Tree bog

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A Treebog is a form of waterless, earth closet dry toilet which can have a wide range of species - both trees and wetland marginal plants planted around it.

The main requirement is that the planted species should be nutrient "hungry" and ideally be harvestable too - thus willow cultivars which can be used as a coppice crop for wands ideal to use.

If left unmanaged a Treebog will soon be surrounded by weed species such as nettles but a little management and conscious planting can create a fertile and productive 'bog garden'.

Apart from willow coppice, soft fruit such as black currants and sweet smelling herbs like mint will thrive around a Treebog.

Both the solids and liquids are deposited within the Treebog base where the solids compost and the liquids soak through the soil and its associated dense rootzone where the nitrogen is rapidly absorbed and metabolised by the mycorhyzal species.

The faeces are contained within the Treebog base which is well ventilated to allow aerobic decomposition to occur, the mineralised material feeding the trees around it. Effectively, it is a system for converting urine and fæces to biomass without the need to handle this material.


The term Treebog was first coined Jay Abrahams of Biologic Design and the Treebog can be considered an example of permaculture design.

The treebog is a simple method of composting wastes, and since its introduction in 1995 over 1500 Treebogs have been built in Britain.[citation needed] They have been on sites ranging from fruit farms and pick-your-own enterprises, campsites and an angling lake to annual festival sites, remote/low impact dwellings holiday cottages, allotments and church yards where there is no mains water supply.

The Treebog has attracted the attention of NGOs and aid workers who hope to develop its potential for shanty towns or refugee camps - anywhere that water is scarce and the population pressure on resources is high.[citation needed]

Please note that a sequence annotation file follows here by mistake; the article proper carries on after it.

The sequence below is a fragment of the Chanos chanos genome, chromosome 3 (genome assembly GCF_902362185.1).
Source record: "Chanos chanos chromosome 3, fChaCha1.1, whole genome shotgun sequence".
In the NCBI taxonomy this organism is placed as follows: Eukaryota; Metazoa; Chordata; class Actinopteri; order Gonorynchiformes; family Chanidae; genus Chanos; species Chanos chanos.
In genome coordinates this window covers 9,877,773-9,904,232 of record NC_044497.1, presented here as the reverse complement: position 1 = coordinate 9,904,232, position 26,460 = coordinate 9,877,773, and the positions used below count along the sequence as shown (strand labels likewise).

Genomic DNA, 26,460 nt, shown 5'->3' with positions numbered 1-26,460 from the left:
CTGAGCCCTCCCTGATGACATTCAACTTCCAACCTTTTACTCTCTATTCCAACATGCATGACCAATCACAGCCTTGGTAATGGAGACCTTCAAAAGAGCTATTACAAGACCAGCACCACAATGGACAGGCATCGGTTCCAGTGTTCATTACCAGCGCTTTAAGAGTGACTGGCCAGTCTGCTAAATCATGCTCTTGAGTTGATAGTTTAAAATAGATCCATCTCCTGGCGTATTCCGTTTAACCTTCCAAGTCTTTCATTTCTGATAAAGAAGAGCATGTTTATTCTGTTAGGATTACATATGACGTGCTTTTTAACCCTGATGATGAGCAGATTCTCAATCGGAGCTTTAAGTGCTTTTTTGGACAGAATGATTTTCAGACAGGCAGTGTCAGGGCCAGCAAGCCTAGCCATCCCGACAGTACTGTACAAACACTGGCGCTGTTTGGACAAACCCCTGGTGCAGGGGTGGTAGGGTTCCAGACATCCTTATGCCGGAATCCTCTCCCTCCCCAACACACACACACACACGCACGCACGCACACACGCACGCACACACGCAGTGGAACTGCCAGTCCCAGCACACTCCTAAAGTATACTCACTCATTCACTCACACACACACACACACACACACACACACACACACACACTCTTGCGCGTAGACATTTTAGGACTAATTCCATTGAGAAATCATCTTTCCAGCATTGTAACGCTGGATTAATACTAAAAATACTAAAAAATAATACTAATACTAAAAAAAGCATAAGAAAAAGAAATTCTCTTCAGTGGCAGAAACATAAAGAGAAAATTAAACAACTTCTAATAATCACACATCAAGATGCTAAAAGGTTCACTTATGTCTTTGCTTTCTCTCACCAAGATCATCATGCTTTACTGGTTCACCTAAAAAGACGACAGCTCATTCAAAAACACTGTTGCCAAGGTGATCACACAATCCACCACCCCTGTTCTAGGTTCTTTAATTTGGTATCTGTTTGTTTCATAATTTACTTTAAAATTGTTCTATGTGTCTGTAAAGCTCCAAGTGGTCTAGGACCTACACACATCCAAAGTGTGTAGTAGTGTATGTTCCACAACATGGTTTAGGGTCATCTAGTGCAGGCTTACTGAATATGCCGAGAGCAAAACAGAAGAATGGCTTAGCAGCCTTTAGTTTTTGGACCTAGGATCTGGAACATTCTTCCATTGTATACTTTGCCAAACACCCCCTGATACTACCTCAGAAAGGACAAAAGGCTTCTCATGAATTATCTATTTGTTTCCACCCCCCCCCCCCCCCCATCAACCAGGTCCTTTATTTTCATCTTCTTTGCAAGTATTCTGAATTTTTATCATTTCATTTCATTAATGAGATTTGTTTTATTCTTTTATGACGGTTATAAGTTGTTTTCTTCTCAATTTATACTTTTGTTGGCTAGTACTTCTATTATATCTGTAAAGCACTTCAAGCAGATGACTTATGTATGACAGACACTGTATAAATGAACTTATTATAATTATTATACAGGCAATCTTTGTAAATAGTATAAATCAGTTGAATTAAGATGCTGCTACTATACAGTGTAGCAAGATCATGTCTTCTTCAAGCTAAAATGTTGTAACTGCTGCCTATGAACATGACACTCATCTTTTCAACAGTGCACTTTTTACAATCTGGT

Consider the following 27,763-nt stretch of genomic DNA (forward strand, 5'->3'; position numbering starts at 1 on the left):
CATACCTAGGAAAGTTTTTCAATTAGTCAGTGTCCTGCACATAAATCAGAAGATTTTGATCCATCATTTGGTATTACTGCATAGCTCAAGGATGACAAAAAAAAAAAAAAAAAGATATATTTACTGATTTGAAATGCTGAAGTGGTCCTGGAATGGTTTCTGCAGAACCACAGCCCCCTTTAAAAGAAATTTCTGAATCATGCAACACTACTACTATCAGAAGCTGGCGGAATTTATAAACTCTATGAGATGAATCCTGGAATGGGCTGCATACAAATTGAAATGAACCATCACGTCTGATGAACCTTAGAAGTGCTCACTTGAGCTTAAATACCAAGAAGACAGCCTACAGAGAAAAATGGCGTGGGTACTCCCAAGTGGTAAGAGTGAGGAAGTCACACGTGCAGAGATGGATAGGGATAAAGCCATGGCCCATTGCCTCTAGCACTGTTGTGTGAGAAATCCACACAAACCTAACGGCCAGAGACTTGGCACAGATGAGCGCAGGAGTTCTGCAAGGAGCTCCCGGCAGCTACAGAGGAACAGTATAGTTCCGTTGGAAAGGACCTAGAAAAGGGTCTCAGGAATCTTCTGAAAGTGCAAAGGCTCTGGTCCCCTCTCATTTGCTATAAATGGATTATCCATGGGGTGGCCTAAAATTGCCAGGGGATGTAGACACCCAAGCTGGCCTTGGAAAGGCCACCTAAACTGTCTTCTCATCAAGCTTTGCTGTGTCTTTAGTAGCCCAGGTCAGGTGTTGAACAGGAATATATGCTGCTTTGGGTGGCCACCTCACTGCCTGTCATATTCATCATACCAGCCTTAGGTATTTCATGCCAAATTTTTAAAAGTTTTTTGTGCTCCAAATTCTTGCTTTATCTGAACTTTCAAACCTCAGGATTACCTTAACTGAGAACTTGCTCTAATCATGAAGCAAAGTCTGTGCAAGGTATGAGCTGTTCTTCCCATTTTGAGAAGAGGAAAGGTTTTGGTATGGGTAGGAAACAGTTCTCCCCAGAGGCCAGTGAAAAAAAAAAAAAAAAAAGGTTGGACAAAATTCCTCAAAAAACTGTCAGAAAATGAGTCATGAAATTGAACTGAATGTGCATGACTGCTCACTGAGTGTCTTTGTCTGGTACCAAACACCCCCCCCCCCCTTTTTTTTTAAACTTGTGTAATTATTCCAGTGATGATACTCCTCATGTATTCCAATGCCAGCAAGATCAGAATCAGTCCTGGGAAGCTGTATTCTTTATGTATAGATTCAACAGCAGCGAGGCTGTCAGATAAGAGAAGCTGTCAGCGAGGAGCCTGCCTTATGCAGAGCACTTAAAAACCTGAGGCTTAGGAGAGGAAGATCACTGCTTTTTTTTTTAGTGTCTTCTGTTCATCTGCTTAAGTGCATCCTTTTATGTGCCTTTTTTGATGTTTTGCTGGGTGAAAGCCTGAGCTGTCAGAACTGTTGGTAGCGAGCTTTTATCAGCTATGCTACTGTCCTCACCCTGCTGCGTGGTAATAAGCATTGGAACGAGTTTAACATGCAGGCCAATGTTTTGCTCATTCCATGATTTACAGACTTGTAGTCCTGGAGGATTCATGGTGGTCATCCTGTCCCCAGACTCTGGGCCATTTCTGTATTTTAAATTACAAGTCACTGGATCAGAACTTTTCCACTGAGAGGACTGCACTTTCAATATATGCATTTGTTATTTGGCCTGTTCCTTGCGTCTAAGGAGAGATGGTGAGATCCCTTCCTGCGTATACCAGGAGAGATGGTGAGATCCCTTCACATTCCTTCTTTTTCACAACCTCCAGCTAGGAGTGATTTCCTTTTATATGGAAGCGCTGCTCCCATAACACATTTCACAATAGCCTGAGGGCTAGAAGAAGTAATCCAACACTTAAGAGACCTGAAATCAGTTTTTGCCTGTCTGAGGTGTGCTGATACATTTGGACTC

A Treebog is simply a controlled compost heap whose function has been enhanced by use of moisture/nutrient-hungry trees.

They use no water, purify waste as they create willow as a biomass resource, and also contain the organic waste material, thus preventing the spread of disease.

A seating platform/cubicle is mounted at least one meter high. The area beneath the seating platform is enclosed by a double-layer of chicken wire - this acts as an effective child proof barrier. It allows air to circulate through the compost heap.

Sawdust, straw, woodchip, ash or other high carbon matter is used to balance the high nitrogen fæces. One design used Effective Micro-organism bran, which helped keep the Treebog be virtually odour free.[1]

The space between the wire is stuffed with straw which acts as a wick to help sop up excess urine preventing the likelihood of odour problems due to incomplete biological absorption of the nitrogen from the urine. The straw filled wire also enables the pile to be well-aerated whilst acting as a visual screen for the first year’s use.

The structure is surrounded by two closely planted rows of osier or biomass willow cuttings; this living wall of willow can then be woven into a hurdle-like structure and its annual growth can be harvested.


In this case, Bog is a British English slang word for toilet, not to be confused with its other meaning of swampland.

External links[edit]


  1. ^ Tim Green (18 May 2011). "A Loo with a View - Build your own Treebog". Permaculture Magazine. Retrieved 23 February 2012.